Today marks exactly one week before Oklahoma teachers are expected to walk out of their schools and flood the state Capitol unless lawmakers pass substantial revenue to end more than a year’s worth of legislative gridlock.

It’s almost a certainty that GOP House and Senate leaders will roll out a revenue proposal this week, but whether it will draw support from rank-and-file Republicans and the two Democrat caucuses remains to be seen.

Media reports and murmurs around the Capitol indicate that some Republicans have a greater appetite than ever before to raise the state’s incentive rate for oil and gas gross production taxes from 2 percent to 5 percent. Revenue votes in November and February included GPT at 4 percent, but they each fell short. The state’s two leading oil and gas trade organizations opposed 4 percent in November but supported it in February, largely pressured by a mounting ballot proposal that could take GPT to 7 percent if no deal is struck.

House Democrats have long said that their Caucus would support a revenue package if GPT were included at 5 percent, but if that number is put on the board, will the Big Tent Party actually bring the votes?

Earlier this month House Minority Leader Steve Kouplen (D-Beggs) called that number “reasonable” considering the potential of a 7 percent ballot measure.

“I think the general public — even the teachers I have spoken to — think the gross production tax should go back to 7 (percent),” he said. “Now, realistically in this building, we’ll probably never get 7 percent gross production tax. But I don’t think 5 percent gross production tax is unreasonable. I think that’s a pretty reasonable ask in the circumstances we are in.”

But speaking with KOCO last week, House Democratic Caucus Chairwoman Emily Virgin (D-Norman) parsed words as opposed to committing her entire slate of members.

“We’ve said all along that if you get to 5 percent on gross production tax, then we and House democratic leadership will do everything we can to get all 28 votes,” she said.

Everything they can? Phrasing like that implies some Democrats might be holding out even at 5 percent. That would be music to the ears of longtime activist and current Oklahoma County Democratic Party Chairman Mark Faulk who included #7orShutdown in a Sunday post on Facebook.

“I’m so disappointed in many of my fellow so-called progressives,” Faulk wrote. “Have you been brainwashed, co-opted, or are you just so beaten down and tired that you’re giving up? We’re FINALLY rising up as a state, and NOW is the time you decide to cave in to the greedy oil barons who have literally destroyed the state we love?”

Two days earlier, he wrote of the Oklahoma Education Association’s roughly $900 million revenue proposal that includes GPT at 5 percent: “The OEA Plan is the OCPA/Harold Hamm Step Up Oklahoma plan with minor edits. More regressive taxes and continued corporate welfare. Not just no, but hell no!”

‘Rally for the Rigs’

On the other side of the coin, House Republican leaders have had their own talking point about 5 percent GPT for the past year. They have claimed they can get 75 percent of their Caucus behind 4 percent — something that has not happened in two votes at that number — but not 5 percent.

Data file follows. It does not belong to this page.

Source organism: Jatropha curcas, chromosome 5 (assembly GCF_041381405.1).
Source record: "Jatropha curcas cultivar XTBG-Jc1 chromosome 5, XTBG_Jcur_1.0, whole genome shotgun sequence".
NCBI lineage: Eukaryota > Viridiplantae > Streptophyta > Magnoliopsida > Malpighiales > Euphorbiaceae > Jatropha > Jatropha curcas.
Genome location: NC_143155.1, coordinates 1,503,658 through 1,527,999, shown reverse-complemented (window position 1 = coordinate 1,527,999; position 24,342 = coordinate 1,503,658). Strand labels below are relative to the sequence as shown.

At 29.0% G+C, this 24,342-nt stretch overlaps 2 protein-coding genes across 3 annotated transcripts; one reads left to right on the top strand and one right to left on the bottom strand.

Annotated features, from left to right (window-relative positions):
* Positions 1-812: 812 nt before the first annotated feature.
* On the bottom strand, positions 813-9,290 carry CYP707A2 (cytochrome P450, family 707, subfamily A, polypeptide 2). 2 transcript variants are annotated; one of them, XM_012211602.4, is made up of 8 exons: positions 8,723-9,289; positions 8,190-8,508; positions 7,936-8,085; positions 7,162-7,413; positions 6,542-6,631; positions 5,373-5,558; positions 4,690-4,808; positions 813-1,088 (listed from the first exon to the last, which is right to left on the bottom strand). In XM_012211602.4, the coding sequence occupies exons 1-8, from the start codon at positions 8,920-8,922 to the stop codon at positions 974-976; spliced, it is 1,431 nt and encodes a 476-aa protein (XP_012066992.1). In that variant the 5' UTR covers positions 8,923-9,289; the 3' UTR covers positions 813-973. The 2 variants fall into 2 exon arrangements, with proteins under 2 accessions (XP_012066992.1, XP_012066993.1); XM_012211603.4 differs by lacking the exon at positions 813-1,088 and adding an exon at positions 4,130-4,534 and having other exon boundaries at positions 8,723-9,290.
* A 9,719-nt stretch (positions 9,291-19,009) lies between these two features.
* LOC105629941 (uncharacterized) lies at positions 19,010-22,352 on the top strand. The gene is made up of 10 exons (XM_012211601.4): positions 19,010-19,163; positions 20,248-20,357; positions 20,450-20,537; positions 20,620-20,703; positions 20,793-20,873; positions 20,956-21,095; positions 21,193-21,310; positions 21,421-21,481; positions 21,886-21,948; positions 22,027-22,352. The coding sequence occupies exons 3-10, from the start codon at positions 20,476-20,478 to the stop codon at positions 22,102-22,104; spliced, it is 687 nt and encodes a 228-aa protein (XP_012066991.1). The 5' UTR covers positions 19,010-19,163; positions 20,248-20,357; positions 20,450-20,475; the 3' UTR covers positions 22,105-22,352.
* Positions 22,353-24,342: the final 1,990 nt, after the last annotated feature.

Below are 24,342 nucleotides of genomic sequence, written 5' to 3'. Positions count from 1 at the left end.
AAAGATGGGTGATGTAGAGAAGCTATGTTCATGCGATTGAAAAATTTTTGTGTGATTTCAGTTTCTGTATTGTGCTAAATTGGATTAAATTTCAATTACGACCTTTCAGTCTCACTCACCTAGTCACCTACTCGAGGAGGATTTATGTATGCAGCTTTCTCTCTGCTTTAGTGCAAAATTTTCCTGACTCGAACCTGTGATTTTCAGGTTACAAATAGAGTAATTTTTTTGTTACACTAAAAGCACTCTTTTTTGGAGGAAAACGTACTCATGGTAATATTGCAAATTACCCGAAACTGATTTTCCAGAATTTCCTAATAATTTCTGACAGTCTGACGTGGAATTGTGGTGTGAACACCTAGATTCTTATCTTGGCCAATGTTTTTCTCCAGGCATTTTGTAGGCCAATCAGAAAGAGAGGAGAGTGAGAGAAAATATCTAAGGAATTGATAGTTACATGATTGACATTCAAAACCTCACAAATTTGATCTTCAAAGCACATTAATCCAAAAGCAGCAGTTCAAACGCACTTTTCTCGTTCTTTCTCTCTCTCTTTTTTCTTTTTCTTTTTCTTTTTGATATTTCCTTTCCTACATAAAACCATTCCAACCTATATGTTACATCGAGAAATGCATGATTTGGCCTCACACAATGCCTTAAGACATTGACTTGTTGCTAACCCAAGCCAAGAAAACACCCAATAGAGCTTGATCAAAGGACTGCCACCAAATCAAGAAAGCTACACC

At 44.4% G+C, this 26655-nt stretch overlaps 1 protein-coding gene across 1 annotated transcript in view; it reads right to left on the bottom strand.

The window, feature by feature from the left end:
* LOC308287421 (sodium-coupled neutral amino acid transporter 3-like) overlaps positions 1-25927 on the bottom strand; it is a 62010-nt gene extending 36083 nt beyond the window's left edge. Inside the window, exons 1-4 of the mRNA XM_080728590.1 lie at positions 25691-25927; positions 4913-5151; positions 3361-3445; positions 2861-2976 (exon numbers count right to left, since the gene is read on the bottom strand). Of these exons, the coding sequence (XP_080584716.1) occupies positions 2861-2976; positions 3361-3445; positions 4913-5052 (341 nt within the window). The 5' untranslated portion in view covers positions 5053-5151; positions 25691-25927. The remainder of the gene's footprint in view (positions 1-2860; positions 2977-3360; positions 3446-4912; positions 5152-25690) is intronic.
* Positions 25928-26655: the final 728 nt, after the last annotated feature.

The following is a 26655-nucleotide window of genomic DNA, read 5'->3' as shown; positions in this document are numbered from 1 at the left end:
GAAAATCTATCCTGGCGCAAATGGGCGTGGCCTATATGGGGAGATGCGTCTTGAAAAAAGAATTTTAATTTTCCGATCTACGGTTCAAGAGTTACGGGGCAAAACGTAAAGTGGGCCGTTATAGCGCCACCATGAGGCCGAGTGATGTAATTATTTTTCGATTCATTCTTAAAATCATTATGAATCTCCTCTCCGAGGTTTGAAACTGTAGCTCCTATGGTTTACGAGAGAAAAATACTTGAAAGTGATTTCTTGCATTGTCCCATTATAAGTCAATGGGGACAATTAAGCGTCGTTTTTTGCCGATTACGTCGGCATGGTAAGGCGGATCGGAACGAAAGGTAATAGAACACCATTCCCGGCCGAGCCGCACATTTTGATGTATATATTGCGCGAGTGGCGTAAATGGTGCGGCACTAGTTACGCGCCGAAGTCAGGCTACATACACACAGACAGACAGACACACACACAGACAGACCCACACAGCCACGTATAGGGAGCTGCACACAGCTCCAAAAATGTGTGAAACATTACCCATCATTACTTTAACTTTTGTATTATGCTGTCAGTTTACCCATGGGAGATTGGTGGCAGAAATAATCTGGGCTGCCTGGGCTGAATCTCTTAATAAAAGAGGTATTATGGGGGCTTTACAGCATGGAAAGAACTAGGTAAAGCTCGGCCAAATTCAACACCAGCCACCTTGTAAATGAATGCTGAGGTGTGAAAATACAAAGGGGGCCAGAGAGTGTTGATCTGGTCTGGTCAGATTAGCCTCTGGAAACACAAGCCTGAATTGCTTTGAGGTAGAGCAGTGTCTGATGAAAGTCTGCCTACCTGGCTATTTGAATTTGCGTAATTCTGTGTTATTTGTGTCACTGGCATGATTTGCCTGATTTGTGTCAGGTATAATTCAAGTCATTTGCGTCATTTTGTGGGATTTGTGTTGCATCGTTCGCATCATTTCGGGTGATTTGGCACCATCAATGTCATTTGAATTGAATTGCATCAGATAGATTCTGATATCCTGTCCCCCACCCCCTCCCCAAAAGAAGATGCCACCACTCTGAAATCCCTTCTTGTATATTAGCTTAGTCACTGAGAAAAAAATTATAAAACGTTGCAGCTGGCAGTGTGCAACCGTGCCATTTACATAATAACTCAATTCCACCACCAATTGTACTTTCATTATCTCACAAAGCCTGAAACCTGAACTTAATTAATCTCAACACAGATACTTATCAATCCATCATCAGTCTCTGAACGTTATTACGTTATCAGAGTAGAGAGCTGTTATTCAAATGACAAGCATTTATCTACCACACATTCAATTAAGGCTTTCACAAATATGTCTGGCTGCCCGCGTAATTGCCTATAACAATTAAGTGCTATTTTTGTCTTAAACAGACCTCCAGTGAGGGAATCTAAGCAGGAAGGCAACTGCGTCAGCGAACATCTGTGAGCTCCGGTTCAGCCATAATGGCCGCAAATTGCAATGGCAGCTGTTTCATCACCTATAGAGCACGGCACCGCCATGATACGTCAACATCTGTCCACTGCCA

Yet, mounting pressure ahead of the planned April 2 teacher walkout combined with the sudden shift of oil and gas leaders on their opposition-turned-support of 4 percent has moved the needle among some rank-and-file Republicans.

As a result, stress has fallen on House Speaker Charles McCall (R-Atoka) to greenlight a vote on a walkout-preventing revenue package that would presumably need to include GPT at 5 percent (i.e., some variation of the package OEA proposed).

If that happens, it would further pit Republicans against an oil and gas industry that helped them gain large majorities in both chambers of the Legislature.

In a March 15 email from CEO Doug Lawler, Chesapeake Energy employees were asked to consider attending an Oklahoma Independent Petroleum Association and Oklahoma Oil and Gas Association “Rally for the Rigs” event Tuesday at the Capitol.

“While our industry is supportive of paying our fair share of taxes, in addition to securing a pay raise for our teachers, we believe this burden should be subject to an equitable distribution,” Lawler wrote. “Likewise, punitive policies impairing the state’s ability to attract oil and gas investment will lead to further erosion of the state’s revenue base. While there’s no ‘silver bullet’ solution to any of these sensitive issues, we must do a better job as an industry of educating our elected officials about the benefits of a vibrant and strong oil and gas industry in this state.”

Thus, as GPT at 5 percent appears to be a component of the developing revenue package, lawmakers may have to vote for what they consider an imperfect solution this week in the face of both oil and gas workers and 7-percent-proponents at the Capitol who oppose it. If they don’t, they will face teachers days later and have to explain why they opposed a potential solution.

All in all, Oklahomans have their own version of March Madness brewing at 23rd and Lincoln.